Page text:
Recycling cardboard and brown paper bags helps reduce pollution
Benefits of recycling cardboard and brown paper bags
Cardboard is manufactured from cellulose fibers extracted primarily from trees. Using a recycled material, rather than a raw material conserves energy and natural resources and helps reduce pollution. Making the pulp used in cardboard creates sulfur dioxide, a gas that causes acid rain. Recycling cardboard cuts that pollution in half.
Paper fibers from corrugated boxes are long and strong. They can be used many times reducing the need to cut down trees. Preserving forests benefits our rivers and lakes by preventing erosion, improves the air we breathe by removing carbon dioxide, adds to the beauty of our surroundings and can save the homes of many different types of wildlife.
- Recycling one ton of cardboard saves over 9 cubic yards of landfill space.
- Recycling all of your home’s waste newsprint, cardboard, glass, and metal can reduce carbon dioxide emissions by 850 pounds a year.
- Americans throw away enough wood and paper every year to heat five million homes for 200 years.
Ways you can reduce, reuse, and recycle cardboard and brown paper bags
Reduce the number of cardboard boxes and brown paper bags you use. Use cloth bags or totes for grocery shopping. Use the smallest size box when possible.
Reuse your cardboard boxes for storage, mailing, moving, or for collecting your recyclable items
Recycle cardboard boxes and brown paper bags because they are processed into new cardboard material for packaging and storage.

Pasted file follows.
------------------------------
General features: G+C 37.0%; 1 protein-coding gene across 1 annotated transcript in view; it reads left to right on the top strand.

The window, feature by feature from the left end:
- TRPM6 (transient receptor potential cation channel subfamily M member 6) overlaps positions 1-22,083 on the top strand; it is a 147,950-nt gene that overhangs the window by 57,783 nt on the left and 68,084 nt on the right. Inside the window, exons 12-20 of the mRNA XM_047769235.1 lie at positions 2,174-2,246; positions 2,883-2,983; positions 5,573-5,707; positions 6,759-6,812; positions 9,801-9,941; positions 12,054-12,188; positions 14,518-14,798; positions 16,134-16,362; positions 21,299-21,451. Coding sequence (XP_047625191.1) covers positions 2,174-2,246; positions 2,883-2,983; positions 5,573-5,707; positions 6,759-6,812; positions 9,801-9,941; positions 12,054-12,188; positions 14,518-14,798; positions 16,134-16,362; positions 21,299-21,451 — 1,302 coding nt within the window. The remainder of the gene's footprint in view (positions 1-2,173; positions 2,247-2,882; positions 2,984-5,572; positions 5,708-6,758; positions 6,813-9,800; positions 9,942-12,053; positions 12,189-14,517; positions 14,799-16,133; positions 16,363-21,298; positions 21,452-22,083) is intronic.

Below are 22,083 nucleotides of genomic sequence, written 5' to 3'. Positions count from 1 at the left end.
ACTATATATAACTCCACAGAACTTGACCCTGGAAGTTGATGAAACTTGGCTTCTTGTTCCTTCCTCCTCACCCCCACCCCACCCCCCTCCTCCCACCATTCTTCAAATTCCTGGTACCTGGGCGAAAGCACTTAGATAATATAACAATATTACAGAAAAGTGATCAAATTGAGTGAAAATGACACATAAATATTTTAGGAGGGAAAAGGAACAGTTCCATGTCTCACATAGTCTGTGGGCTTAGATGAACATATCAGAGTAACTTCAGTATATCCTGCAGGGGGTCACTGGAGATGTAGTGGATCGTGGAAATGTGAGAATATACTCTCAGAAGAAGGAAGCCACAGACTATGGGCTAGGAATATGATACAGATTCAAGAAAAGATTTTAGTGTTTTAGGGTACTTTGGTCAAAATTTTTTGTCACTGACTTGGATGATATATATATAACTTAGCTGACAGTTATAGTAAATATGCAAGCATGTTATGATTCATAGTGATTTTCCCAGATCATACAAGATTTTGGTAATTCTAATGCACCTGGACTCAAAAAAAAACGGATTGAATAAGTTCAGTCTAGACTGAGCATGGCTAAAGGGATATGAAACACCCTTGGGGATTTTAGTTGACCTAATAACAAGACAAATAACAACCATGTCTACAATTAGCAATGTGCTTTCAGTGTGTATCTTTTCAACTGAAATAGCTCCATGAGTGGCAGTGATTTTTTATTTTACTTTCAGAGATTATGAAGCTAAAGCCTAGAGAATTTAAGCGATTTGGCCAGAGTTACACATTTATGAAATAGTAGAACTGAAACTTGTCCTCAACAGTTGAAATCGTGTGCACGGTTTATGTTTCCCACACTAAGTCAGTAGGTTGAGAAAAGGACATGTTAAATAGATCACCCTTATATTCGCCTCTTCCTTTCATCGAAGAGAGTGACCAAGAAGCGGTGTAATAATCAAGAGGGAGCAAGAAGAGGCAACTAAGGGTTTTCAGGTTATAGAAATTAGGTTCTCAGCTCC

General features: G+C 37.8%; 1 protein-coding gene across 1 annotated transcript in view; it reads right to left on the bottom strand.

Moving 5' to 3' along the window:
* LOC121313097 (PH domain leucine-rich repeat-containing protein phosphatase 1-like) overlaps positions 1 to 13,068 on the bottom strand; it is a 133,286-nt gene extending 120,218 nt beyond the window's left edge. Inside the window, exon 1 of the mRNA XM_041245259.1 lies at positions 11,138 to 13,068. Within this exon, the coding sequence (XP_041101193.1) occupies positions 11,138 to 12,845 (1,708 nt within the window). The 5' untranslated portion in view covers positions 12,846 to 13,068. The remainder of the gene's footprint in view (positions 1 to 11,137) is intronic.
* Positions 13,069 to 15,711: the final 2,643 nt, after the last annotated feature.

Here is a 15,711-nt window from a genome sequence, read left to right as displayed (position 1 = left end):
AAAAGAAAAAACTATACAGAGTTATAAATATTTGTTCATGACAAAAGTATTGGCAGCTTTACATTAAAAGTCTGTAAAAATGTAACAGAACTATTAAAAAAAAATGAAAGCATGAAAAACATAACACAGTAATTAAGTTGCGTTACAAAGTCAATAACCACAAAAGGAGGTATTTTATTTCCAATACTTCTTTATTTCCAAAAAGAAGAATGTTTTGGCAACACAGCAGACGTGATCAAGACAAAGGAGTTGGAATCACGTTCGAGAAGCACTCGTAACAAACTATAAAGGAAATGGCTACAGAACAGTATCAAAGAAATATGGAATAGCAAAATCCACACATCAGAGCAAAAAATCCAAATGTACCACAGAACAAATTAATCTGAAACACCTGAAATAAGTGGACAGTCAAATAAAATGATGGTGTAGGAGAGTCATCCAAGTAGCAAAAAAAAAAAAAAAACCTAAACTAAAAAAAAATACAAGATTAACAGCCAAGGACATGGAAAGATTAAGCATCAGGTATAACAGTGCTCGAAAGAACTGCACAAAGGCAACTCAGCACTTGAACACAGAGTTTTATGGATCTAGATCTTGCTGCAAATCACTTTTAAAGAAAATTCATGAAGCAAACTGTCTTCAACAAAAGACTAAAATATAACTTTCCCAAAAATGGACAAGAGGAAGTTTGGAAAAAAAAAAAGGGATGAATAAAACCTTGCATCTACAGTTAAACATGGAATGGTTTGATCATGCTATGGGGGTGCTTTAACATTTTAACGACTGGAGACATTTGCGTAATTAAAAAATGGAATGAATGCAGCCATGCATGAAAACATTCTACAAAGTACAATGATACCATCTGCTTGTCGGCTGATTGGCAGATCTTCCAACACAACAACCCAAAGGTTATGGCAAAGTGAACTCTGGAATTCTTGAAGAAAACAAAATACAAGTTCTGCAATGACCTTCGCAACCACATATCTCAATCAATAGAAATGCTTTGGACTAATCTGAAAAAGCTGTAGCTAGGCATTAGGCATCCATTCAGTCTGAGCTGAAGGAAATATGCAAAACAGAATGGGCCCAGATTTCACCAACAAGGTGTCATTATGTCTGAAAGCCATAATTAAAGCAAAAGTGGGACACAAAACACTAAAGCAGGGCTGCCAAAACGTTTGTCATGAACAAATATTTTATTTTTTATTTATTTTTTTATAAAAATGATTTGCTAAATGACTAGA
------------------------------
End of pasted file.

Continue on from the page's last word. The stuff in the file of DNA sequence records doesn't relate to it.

Careful sorting helps increase recycled cardboard value
Correctly sorting your cardboard for recycling insures a quality product. Make sure it’s corrugated cardboard. Look for that wavy inner layer to make sure. Corrugated cardboard can be thin and paperboard can be thick. Brown paper bags are recycled with corrugated cardboard. Paper board (cereal boxes etc.) should go with your mixed paper. Some products are both and need to be separated. Cardboard boxes should be clean and dry. Break down the boxes, flatten and remove excessive tape before bringing them to the drop off site
Corrugated boxes are baled, sent to the mill, and inspected. Bales containing more than 5% other paper fibers 1% prohibitive, or 10% moisture are rejected and end up in the landfill. Other paper products, such as paperboard, egg cartons, magazines, contain shorter fibers and fillers which can decrease the quality of the end product. Materials such as glass, rocks, styrofoam, wax, and wet strength paper can damage the recycling equipment, cause health concerns, or make the end product unusable. Moisture in the cardboard weakens fibers and causes dangerous conditions. during processing.